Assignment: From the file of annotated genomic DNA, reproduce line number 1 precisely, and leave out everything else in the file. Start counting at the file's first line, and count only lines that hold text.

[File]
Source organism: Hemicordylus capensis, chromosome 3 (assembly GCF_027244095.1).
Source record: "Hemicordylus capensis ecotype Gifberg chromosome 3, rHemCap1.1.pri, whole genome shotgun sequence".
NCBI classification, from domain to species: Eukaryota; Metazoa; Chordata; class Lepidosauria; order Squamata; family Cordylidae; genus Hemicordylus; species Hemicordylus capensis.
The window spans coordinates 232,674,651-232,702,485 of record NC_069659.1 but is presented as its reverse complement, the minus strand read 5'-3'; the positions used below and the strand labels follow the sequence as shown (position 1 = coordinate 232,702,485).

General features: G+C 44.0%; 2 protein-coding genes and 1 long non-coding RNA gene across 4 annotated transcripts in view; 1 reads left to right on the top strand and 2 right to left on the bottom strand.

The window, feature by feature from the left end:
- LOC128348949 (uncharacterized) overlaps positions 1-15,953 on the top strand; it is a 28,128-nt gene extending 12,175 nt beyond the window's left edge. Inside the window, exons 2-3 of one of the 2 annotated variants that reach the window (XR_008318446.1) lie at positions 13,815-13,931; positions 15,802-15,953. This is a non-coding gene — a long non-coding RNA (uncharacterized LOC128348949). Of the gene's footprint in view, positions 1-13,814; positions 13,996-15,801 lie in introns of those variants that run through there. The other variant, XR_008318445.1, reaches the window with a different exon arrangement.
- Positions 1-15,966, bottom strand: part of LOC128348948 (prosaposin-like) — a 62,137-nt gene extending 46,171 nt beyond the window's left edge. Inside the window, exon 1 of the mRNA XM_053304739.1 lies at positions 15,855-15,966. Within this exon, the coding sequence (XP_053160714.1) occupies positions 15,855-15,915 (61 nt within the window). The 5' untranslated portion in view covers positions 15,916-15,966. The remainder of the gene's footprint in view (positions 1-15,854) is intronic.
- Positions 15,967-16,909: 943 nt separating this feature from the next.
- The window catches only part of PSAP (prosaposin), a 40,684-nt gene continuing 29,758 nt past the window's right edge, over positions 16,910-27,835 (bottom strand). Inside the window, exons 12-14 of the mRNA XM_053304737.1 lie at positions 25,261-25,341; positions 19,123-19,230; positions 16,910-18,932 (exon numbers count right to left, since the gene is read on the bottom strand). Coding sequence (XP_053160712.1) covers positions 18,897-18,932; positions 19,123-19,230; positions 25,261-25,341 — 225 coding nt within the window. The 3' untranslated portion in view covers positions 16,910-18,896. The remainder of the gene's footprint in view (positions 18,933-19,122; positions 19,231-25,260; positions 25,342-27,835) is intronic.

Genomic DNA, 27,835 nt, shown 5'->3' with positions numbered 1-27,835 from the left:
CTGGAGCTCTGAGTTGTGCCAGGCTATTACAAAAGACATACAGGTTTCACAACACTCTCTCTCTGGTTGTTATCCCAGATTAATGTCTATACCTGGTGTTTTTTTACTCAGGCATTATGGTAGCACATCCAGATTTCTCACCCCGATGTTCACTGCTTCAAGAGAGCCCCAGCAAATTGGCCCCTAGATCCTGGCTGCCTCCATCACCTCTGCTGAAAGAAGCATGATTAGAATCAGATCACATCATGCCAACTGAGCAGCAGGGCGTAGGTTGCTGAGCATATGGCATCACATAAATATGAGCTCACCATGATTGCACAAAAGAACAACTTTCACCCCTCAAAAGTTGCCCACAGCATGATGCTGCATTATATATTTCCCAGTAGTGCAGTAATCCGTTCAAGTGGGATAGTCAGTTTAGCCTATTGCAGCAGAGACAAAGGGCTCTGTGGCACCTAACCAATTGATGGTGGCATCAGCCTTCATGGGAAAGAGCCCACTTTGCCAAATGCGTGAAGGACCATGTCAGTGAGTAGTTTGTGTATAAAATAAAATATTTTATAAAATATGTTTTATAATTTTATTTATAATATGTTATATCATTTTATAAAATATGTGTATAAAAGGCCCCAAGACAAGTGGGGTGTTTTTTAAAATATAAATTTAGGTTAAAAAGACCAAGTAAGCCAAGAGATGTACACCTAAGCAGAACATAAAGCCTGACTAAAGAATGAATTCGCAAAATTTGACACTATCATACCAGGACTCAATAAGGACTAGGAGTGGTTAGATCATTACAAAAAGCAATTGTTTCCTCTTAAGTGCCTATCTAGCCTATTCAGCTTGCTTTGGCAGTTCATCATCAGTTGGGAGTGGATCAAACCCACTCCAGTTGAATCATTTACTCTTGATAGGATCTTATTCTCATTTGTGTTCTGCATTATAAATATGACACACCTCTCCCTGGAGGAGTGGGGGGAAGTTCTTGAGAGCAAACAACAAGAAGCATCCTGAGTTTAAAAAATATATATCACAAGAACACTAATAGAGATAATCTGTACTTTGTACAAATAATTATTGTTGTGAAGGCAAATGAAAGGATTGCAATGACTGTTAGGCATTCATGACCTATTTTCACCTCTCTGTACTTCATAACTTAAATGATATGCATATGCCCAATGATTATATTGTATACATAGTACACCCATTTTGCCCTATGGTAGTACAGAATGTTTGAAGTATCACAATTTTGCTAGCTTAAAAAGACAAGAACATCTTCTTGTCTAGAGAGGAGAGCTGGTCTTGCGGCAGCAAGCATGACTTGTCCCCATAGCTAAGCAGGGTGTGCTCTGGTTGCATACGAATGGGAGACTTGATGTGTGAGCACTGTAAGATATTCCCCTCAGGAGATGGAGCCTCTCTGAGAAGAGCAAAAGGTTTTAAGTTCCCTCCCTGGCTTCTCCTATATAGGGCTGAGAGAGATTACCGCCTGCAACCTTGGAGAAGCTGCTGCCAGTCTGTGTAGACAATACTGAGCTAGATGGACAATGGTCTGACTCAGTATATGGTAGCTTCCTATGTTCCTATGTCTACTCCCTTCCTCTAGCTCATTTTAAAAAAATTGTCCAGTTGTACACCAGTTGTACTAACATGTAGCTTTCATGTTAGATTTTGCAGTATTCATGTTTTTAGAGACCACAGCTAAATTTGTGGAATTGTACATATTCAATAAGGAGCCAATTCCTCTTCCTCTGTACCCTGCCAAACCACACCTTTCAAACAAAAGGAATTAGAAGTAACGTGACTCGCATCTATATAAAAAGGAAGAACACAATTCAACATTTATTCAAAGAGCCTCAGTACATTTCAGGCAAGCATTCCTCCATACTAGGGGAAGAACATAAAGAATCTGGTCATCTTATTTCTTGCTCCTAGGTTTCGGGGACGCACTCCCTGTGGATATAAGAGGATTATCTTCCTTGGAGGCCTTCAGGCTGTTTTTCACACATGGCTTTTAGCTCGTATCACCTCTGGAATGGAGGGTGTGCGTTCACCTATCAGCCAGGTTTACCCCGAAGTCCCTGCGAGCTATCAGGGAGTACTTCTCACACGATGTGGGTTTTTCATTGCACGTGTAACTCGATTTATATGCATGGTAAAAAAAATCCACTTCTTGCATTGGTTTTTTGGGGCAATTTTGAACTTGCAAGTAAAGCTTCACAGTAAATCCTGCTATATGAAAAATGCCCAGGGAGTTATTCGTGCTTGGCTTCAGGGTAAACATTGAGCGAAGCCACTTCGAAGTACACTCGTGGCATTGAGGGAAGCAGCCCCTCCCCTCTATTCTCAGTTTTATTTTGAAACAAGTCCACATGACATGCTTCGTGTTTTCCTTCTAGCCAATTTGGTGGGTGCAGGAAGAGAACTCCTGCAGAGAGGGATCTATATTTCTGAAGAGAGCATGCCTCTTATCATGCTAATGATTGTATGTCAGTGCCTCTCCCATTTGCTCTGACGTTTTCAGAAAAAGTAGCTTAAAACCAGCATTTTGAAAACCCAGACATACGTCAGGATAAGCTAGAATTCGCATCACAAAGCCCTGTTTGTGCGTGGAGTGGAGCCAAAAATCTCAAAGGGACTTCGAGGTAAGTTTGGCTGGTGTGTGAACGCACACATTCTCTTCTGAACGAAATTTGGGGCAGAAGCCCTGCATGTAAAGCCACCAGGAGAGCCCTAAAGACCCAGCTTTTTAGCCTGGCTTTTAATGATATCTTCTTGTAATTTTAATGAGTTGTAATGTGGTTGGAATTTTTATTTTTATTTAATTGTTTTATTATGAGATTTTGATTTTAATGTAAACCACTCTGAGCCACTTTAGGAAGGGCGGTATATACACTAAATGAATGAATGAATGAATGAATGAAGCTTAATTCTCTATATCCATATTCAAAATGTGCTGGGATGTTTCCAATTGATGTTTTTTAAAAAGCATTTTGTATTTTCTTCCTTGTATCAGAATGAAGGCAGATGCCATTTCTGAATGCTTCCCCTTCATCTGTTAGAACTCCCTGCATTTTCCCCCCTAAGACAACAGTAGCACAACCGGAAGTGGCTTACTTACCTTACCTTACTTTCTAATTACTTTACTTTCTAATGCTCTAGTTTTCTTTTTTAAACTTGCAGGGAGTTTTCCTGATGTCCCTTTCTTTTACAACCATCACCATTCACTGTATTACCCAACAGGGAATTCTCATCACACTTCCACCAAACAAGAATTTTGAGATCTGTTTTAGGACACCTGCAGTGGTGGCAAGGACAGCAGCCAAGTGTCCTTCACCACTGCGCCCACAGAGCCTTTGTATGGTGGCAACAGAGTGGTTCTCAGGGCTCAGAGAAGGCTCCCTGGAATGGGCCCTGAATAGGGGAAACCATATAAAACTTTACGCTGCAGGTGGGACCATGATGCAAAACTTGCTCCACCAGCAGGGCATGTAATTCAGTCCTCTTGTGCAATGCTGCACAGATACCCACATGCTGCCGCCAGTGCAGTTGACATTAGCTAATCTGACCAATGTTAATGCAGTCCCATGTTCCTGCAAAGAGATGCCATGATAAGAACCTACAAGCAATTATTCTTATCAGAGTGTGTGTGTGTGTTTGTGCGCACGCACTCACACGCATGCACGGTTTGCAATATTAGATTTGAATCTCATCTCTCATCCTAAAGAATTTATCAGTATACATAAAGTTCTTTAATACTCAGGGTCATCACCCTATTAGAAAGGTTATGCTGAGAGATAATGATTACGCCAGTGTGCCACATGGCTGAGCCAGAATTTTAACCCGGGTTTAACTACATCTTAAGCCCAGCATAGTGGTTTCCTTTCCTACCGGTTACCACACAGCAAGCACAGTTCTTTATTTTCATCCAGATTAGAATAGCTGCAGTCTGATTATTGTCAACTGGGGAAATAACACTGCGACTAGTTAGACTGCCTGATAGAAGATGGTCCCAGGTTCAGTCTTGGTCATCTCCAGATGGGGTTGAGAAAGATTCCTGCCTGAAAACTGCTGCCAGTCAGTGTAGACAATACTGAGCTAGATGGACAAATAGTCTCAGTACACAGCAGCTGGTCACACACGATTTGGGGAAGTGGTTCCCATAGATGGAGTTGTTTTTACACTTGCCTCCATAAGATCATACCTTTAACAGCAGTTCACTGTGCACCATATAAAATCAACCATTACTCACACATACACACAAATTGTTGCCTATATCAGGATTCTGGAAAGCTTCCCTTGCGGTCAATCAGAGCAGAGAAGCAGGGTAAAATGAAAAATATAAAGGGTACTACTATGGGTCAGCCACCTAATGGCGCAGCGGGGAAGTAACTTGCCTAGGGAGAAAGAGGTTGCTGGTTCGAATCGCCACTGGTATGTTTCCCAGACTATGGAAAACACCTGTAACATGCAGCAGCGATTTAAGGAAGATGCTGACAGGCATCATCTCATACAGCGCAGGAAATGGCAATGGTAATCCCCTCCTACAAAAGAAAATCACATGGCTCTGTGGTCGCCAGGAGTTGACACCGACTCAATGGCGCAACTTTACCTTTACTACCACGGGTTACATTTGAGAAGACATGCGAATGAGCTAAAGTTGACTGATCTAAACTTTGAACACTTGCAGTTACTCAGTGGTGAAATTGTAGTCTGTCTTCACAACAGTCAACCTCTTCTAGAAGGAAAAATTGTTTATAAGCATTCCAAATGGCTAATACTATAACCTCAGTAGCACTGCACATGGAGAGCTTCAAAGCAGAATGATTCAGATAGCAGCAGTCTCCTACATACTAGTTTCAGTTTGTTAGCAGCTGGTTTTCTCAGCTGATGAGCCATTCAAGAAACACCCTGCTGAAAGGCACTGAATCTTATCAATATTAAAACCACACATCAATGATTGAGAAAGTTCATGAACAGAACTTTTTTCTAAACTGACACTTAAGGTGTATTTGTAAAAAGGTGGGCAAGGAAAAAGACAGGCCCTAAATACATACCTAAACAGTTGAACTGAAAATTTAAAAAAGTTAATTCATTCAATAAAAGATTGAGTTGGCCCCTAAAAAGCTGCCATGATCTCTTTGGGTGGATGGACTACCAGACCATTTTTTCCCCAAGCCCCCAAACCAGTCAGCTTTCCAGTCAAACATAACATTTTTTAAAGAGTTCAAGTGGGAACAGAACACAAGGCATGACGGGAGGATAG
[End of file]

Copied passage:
Source organism: Hemicordylus capensis, chromosome 3 (assembly GCF_027244095.1).